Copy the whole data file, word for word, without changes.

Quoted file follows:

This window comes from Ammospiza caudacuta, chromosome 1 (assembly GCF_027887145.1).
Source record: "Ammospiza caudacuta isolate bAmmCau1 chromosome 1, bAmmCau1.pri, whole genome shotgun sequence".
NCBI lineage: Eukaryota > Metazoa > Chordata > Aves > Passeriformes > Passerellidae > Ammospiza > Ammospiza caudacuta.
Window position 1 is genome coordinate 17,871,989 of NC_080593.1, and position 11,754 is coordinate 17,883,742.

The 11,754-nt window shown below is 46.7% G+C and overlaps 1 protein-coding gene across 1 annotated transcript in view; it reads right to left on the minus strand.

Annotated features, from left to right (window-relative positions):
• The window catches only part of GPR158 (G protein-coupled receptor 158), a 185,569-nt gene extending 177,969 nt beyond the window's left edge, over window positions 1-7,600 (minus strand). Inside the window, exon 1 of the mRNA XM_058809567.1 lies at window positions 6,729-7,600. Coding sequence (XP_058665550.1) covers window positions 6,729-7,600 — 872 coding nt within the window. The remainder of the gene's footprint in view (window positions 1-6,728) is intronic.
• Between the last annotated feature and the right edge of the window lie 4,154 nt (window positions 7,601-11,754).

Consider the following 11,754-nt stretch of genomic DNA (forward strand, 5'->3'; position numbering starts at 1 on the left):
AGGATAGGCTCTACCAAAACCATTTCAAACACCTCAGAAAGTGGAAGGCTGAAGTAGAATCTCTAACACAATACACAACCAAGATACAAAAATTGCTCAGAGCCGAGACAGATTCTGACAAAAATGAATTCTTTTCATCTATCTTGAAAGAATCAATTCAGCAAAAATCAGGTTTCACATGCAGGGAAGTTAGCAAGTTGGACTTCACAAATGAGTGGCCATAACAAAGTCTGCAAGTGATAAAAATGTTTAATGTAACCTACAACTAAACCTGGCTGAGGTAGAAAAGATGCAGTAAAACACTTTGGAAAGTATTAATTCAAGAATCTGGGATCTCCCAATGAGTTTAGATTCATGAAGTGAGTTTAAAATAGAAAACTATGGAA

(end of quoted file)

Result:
This window comes from Ammospiza caudacuta, chromosome 1 (assembly GCF_027887145.1).
Source record: "Ammospiza caudacuta isolate bAmmCau1 chromosome 1, bAmmCau1.pri, whole genome shotgun sequence".
NCBI lineage: Eukaryota > Metazoa > Chordata > Aves > Passeriformes > Passerellidae > Ammospiza > Ammospiza caudacuta.
Window position 1 is genome coordinate 17,871,989 of NC_080593.1, and position 11,754 is coordinate 17,883,742.

The 11,754-nt window shown below is 46.7% G+C and overlaps 1 protein-coding gene across 1 annotated transcript in view; it reads right to left on the minus strand.

Annotated features, from left to right (window-relative positions):
• The window catches only part of GPR158 (G protein-coupled receptor 158), a 185,569-nt gene extending 177,969 nt beyond the window's left edge, over window positions 1-7,600 (minus strand). Inside the window, exon 1 of the mRNA XM_058809567.1 lies at window positions 6,729-7,600. Coding sequence (XP_058665550.1) covers window positions 6,729-7,600 — 872 coding nt within the window. The remainder of the gene's footprint in view (window positions 1-6,728) is intronic.
• Between the last annotated feature and the right edge of the window lie 4,154 nt (window positions 7,601-11,754).

Consider the following 11,754-nt stretch of genomic DNA (forward strand, 5'->3'; position numbering starts at 1 on the left):
AGGATAGGCTCTACCAAAACCATTTCAAACACCTCAGAAAGTGGAAGGCTGAAGTAGAATCTCTAACACAATACACAACCAAGATACAAAAATTGCTCAGAGCCGAGACAGATTCTGACAAAAATGAATTCTTTTCATCTATCTTGAAAGAATCAATTCAGCAAAAATCAGGTTTCACATGCAGGGAAGTTAGCAAGTTGGACTTCACAAATGAGTGGCCATAACAAAGTCTGCAAGTGATAAAAATGTTTAATGTAACCTACAACTAAACCTGGCTGAGGTAGAAAAGATGCAGTAAAACACTTTGGAAAGTATTAATTCAAGAATCTGGGATCTCCCAATGAGTTTAGATTCATGAAGTGAGTTTAAAATAGAAAACTATGGAA